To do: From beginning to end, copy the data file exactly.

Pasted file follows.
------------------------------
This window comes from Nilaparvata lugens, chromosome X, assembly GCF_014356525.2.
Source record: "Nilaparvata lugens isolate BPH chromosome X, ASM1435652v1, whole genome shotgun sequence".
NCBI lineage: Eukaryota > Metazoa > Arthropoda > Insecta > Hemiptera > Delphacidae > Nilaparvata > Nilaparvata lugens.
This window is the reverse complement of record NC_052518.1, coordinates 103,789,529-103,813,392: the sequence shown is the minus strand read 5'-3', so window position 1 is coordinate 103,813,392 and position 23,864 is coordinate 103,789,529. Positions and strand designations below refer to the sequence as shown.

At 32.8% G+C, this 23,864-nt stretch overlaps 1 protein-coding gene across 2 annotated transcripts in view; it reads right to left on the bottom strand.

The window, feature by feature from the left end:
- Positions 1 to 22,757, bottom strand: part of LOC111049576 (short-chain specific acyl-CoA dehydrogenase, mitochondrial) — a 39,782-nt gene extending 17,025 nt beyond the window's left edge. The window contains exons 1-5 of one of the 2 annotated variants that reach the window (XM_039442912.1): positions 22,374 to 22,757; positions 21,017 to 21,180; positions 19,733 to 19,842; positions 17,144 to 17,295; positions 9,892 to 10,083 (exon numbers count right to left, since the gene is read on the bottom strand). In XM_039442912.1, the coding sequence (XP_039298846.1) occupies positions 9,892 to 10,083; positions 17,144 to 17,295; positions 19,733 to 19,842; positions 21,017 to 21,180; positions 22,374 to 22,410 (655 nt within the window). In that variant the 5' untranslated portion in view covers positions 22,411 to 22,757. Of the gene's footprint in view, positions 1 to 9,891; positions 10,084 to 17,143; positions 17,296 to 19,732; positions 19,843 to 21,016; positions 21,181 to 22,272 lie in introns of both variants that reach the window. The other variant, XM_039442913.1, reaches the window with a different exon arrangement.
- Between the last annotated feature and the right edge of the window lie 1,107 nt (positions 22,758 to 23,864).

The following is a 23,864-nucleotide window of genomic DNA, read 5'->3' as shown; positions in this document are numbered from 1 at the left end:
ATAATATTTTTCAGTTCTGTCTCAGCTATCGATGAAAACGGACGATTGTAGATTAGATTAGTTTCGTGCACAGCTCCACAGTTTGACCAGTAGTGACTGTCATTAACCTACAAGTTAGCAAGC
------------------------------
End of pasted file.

This window comes from Nilaparvata lugens, chromosome X, assembly GCF_014356525.2.
Source record: "Nilaparvata lugens isolate BPH chromosome X, ASM1435652v1, whole genome shotgun sequence".
NCBI lineage: Eukaryota > Metazoa > Arthropoda > Insecta > Hemiptera > Delphacidae > Nilaparvata > Nilaparvata lugens.
This window is the reverse complement of record NC_052518.1, coordinates 103,789,529-103,813,392: the sequence shown is the minus strand read 5'-3', so window position 1 is coordinate 103,813,392 and position 23,864 is coordinate 103,789,529. Positions and strand designations below refer to the sequence as shown.

At 32.8% G+C, this 23,864-nt stretch overlaps 1 protein-coding gene across 2 annotated transcripts in view; it reads right to left on the bottom strand.

The window, feature by feature from the left end:
- Positions 1 to 22,757, bottom strand: part of LOC111049576 (short-chain specific acyl-CoA dehydrogenase, mitochondrial) — a 39,782-nt gene extending 17,025 nt beyond the window's left edge. The window contains exons 1-5 of one of the 2 annotated variants that reach the window (XM_039442912.1): positions 22,374 to 22,757; positions 21,017 to 21,180; positions 19,733 to 19,842; positions 17,144 to 17,295; positions 9,892 to 10,083 (exon numbers count right to left, since the gene is read on the bottom strand). In XM_039442912.1, the coding sequence (XP_039298846.1) occupies positions 9,892 to 10,083; positions 17,144 to 17,295; positions 19,733 to 19,842; positions 21,017 to 21,180; positions 22,374 to 22,410 (655 nt within the window). In that variant the 5' untranslated portion in view covers positions 22,411 to 22,757. Of the gene's footprint in view, positions 1 to 9,891; positions 10,084 to 17,143; positions 17,296 to 19,732; positions 19,843 to 21,016; positions 21,181 to 22,272 lie in introns of both variants that reach the window. The other variant, XM_039442913.1, reaches the window with a different exon arrangement.
- Between the last annotated feature and the right edge of the window lie 1,107 nt (positions 22,758 to 23,864).

The following is a 23,864-nucleotide window of genomic DNA, read 5'->3' as shown; positions in this document are numbered from 1 at the left end:
ATAATATTTTTCAGTTCTGTCTCAGCTATCGATGAAAACGGACGATTGTAGATTAGATTAGTTTCGTGCACAGCTCCACAGTTTGACCAGTAGTGACTGTCATTAACCTACAAGTTAGCAAGC